The Crucible Essay | Student Essay

This student essay consists of approximately 4 pages of analysis of Changing Moral Levels in "The Crucible".
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Changing Moral Levels in "The Crucible"

Summary: In Arthur Miller's "The Crucible," the level of morality of the characters can be explained by Lawrence Kohlberg's system for determining the moral level of ethical decisions and actions. For example, Abigail Williams is the most-dangerous villian in the novel, and her selfish likes and lusts places her at Kohlberg's stage 0: egocentric judgment.
In Salem, everything is based on whether you're with God or the Devil. Anyone whose life doesn't conform to the established moral laws was considered a threat to society and disobeying the rule of God. In Act II, Danforth says "a person is either with this court or he must be counted against it." By this they felt hanging all the witches (or those under the Devil's worship) would restore the purity of the community. Lawrence Kohlberg created a number system to show the moral levels of the ethical decisions and actions of the characters. Each level explains the rank of moral development and the character's response and beliefs. Throughout the book, many of the characters moral levels change and as the book is titled The Crucible (meaning a harsh moral test), there are definitely characters who passed, and many who did not.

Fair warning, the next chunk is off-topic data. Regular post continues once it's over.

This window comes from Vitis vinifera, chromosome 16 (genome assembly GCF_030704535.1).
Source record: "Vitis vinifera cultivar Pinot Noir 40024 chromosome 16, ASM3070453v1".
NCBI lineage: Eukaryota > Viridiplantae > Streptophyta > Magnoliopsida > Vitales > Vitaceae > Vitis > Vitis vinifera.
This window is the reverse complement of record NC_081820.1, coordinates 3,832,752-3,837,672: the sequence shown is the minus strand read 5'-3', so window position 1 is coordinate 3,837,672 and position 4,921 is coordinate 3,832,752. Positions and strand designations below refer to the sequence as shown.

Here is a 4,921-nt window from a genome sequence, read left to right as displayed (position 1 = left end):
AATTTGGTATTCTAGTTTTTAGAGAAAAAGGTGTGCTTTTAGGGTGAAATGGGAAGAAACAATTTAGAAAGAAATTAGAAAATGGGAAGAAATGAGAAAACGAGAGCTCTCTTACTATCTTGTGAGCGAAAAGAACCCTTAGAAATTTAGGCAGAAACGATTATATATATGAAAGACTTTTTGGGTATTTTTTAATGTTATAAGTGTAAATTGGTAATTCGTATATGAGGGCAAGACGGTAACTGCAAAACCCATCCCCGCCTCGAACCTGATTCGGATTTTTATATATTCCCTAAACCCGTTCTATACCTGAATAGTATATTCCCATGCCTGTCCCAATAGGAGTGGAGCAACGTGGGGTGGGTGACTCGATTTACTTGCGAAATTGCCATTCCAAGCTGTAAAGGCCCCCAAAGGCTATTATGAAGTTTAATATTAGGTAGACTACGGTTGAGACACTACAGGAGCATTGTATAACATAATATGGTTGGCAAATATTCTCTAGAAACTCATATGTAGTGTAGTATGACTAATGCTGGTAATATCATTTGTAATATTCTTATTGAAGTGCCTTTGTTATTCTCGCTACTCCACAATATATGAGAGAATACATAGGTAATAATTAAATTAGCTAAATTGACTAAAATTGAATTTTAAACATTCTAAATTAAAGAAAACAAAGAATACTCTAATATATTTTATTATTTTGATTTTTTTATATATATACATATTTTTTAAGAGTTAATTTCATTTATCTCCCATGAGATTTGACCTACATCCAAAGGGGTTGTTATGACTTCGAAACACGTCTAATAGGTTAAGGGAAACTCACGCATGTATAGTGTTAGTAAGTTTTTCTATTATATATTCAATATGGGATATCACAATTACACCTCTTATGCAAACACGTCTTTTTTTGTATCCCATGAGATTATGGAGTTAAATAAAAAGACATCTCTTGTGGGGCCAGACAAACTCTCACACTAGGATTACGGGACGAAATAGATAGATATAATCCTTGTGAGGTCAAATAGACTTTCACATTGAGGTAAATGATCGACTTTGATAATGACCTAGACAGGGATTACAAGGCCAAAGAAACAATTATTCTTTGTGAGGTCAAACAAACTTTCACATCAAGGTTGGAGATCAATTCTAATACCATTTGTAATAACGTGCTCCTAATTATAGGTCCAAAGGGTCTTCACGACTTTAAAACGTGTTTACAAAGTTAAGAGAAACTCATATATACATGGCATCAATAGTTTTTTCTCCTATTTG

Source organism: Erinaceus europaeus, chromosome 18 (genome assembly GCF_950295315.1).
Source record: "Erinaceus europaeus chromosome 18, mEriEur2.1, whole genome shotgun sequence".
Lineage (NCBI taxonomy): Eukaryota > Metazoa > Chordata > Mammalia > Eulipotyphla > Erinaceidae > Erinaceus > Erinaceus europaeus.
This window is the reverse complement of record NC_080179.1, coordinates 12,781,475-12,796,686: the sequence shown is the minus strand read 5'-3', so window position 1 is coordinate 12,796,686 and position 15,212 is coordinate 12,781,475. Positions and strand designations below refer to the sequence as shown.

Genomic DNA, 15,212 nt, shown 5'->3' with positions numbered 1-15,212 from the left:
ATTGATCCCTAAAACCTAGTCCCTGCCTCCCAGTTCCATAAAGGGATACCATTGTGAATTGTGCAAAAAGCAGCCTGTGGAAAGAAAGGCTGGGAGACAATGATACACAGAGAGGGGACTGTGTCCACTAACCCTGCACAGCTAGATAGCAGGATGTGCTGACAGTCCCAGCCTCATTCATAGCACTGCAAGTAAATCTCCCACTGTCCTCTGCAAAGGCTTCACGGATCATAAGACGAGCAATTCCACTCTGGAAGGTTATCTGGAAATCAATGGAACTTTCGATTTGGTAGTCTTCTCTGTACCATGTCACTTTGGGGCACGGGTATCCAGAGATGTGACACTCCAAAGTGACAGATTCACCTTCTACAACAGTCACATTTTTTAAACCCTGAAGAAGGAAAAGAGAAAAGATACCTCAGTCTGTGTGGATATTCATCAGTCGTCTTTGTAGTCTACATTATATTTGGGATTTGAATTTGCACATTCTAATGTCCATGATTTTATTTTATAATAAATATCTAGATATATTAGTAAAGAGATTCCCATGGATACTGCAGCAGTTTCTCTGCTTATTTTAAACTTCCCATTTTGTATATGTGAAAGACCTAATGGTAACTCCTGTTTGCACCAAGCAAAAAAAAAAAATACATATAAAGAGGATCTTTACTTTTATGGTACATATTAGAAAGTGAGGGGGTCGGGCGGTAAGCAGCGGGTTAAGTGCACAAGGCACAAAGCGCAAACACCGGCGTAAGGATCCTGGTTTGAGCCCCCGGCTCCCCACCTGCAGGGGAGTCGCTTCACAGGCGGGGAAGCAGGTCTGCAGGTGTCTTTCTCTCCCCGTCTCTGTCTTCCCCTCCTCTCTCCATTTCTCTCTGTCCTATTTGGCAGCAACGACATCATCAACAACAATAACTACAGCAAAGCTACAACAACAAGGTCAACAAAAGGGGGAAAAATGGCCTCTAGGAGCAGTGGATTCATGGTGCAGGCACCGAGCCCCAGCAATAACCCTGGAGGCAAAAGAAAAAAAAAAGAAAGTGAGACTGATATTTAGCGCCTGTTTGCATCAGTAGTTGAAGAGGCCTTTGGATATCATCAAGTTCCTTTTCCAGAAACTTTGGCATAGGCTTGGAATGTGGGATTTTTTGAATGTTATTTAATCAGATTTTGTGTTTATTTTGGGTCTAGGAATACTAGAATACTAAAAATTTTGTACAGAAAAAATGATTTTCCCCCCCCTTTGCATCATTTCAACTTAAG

Although...

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This section contains 964 words
(approx. 4 pages at 300 words per page)
Buy the Student Essay on Changing Moral Levels in "The Crucible"
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